The CS said he had witnessed many strange happenings at Afya House.
“You work for the Ministry of Health and you are supposed to be paid a stipend but you only get paid when you pay someone in the ministry. Some people working here have no other job apart from collecting vouchers and they are paid. Isn’t this strange?” he said.
The CS said he faced resistance when he introduced identification pass to access Afya House.
“When I introduced get job identity cards, which staff must swipe when entering the building, there was resistance because people were used to walking in and out of the building,” he said.
What was it like taking over the Ministry of Health in times of a health pandemic?
This has been a very steep blind curve, day and night, and no time to relax.
I was barely a month old in the post when the pandemic was recorded in other parts of the world. I was just reading about a mysterious disease in China but I started looking at the details to understand what this disease was all about.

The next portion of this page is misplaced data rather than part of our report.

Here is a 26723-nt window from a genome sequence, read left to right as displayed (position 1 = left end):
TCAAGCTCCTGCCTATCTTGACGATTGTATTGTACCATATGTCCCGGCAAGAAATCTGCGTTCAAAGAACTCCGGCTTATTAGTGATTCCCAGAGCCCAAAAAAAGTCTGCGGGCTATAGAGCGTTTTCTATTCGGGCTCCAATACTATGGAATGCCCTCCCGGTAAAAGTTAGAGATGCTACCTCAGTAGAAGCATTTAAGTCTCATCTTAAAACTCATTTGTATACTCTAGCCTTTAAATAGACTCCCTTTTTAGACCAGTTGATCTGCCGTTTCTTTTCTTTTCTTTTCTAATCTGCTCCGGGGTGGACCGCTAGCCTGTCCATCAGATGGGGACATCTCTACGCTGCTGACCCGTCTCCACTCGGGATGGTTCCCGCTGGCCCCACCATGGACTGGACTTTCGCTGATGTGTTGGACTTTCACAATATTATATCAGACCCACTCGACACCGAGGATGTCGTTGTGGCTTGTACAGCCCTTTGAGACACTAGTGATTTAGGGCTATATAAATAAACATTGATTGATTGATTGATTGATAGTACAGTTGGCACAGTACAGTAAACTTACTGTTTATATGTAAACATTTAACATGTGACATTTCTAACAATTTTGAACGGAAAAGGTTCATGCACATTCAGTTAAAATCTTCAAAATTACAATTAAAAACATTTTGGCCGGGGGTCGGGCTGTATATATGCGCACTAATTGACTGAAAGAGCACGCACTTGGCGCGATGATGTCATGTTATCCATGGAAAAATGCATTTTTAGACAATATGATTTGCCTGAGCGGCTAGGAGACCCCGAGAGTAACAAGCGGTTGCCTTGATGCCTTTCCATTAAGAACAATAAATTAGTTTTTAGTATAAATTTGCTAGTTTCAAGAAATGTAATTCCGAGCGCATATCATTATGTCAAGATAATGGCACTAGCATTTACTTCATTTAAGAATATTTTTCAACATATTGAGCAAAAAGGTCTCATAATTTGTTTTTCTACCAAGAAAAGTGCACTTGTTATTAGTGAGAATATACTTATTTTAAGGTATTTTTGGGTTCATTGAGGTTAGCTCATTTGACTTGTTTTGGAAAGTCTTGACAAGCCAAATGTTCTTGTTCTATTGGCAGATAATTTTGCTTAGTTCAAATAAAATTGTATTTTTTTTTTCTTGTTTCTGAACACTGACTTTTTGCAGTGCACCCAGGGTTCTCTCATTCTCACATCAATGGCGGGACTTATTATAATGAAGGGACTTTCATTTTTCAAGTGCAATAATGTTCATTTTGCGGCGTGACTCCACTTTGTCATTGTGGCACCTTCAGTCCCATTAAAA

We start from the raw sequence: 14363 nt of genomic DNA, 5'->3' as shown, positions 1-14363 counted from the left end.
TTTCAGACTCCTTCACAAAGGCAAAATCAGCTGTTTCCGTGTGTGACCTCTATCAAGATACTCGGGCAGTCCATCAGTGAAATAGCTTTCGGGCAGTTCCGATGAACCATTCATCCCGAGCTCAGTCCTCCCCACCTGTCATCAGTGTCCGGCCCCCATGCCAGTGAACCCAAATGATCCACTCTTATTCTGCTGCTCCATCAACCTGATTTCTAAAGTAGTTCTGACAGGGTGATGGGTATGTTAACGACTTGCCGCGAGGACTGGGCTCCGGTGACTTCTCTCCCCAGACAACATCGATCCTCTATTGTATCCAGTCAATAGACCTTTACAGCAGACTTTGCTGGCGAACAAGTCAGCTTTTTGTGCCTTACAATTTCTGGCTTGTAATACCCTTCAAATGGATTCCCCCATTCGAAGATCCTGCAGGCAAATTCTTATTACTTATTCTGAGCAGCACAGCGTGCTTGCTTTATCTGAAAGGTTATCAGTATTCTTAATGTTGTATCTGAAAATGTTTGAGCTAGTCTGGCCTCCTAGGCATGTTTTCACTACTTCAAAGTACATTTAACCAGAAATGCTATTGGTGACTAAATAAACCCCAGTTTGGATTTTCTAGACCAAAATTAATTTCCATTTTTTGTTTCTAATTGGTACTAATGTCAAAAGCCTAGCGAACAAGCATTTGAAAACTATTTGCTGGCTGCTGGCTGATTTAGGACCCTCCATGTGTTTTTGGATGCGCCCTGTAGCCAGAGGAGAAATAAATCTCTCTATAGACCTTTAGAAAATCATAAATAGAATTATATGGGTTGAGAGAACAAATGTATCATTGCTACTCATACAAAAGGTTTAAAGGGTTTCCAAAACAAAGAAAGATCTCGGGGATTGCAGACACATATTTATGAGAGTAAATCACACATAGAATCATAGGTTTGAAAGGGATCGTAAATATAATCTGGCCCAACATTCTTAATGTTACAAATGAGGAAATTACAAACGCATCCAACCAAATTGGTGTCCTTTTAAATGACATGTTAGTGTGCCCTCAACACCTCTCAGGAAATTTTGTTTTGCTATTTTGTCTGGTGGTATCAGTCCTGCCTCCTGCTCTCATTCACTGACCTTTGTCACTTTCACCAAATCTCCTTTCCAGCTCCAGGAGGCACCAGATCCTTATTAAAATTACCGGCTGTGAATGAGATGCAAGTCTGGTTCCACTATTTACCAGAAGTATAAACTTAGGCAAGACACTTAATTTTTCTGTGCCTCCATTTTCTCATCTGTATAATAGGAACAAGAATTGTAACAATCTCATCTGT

However, when I went for the nomination, I told them that a lot of our attention was going to be drawn by the disease in the future. It came to pass and in the last 100 days, we have been combating an invisible enemy.
How do you manage the attention that you receive and the responsibility of keeping the nation informed on the pandemic?
I believe in operating on the principle that always be on your feet and never mind what you are going to be faced with. Life is not a straight run and we should always be prepared for certain challenges and eventualities.
This is not a small challenge and I cannot manage it on my own, I have a strong team and the government took it as its responsibility. I rely on Kenyans in different sectors that look at various scenarios.